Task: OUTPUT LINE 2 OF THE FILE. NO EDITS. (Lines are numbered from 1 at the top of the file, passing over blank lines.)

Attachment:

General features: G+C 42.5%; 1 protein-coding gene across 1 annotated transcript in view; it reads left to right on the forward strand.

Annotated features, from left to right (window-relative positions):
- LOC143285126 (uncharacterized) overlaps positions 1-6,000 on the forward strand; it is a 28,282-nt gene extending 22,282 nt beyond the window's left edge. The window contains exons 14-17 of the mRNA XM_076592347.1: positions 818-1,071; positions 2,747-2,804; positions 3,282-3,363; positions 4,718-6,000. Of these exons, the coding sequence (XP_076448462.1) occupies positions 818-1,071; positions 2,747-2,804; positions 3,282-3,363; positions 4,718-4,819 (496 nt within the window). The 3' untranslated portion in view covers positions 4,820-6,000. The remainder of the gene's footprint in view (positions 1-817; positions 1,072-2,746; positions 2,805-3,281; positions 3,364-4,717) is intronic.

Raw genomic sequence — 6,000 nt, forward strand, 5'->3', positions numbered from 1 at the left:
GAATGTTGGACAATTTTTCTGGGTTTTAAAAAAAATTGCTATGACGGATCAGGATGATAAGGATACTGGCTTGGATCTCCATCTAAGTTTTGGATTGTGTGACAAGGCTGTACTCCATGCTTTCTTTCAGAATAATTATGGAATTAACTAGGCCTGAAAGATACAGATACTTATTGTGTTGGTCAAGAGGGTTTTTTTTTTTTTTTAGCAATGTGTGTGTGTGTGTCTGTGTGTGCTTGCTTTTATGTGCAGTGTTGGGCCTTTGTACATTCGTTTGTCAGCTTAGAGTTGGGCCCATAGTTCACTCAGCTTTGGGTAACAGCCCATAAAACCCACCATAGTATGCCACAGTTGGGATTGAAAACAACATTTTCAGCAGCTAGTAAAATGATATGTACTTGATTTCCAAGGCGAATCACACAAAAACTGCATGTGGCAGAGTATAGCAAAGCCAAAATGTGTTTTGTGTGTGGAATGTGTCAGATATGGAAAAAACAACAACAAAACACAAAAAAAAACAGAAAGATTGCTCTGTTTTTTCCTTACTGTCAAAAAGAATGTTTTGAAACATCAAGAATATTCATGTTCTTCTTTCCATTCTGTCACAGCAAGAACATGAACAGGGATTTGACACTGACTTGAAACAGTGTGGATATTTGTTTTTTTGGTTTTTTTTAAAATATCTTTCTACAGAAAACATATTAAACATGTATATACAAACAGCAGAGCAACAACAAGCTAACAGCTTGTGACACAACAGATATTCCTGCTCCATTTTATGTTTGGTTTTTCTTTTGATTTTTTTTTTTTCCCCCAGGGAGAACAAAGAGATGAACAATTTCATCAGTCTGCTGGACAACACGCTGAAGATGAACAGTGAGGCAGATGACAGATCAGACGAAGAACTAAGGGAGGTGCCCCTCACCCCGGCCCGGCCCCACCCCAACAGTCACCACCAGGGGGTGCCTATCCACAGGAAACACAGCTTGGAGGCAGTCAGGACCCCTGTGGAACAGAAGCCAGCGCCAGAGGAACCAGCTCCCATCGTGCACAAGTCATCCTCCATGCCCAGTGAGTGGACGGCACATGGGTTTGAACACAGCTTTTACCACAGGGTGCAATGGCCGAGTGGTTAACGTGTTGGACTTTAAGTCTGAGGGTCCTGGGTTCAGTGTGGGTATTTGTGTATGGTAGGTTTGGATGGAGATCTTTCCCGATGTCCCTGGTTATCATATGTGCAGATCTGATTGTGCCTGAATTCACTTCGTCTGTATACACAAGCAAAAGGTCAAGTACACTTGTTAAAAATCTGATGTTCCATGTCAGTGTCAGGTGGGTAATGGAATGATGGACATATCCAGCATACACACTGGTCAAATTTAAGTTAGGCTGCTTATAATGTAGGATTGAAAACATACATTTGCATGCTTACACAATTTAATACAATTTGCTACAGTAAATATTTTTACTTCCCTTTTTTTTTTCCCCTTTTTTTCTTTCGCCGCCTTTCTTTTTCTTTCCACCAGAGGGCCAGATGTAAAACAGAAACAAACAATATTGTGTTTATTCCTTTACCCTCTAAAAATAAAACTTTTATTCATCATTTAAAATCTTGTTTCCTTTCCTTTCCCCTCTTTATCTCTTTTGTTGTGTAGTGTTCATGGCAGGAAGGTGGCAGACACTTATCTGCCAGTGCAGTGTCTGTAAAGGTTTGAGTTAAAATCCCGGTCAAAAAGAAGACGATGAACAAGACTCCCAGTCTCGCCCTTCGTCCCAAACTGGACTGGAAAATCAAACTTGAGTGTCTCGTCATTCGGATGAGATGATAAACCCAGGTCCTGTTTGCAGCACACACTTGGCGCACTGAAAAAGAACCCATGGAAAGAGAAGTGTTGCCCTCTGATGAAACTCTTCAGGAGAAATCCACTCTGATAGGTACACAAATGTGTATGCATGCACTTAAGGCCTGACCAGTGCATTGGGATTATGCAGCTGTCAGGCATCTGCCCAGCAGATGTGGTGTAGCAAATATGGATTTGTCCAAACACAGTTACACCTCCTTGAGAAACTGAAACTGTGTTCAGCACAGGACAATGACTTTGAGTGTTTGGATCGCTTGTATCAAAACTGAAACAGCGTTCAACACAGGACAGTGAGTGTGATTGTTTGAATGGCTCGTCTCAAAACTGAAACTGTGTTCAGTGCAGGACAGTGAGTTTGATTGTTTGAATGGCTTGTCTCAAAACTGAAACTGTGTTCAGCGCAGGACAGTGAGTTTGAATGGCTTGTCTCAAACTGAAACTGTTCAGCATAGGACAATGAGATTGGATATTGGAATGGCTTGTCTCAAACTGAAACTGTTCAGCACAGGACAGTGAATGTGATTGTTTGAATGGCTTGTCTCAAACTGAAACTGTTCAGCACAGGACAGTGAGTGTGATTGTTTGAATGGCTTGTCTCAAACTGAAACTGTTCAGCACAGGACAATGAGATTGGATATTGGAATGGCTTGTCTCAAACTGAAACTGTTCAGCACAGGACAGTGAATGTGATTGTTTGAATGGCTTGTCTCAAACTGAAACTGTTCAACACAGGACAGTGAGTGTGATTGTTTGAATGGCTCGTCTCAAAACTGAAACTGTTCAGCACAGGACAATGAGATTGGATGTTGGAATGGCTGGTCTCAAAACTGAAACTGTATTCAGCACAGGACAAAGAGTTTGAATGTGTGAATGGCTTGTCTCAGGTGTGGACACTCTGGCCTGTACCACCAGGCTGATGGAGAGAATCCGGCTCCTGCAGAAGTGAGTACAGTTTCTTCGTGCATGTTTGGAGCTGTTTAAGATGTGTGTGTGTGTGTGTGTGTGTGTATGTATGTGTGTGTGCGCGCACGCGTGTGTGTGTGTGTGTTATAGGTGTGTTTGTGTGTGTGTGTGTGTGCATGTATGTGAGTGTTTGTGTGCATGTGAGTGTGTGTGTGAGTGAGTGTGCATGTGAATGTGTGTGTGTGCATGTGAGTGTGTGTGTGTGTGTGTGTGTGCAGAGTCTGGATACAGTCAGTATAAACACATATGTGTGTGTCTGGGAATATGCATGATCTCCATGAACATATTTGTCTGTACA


Annotated features, from left to right (window-relative positions):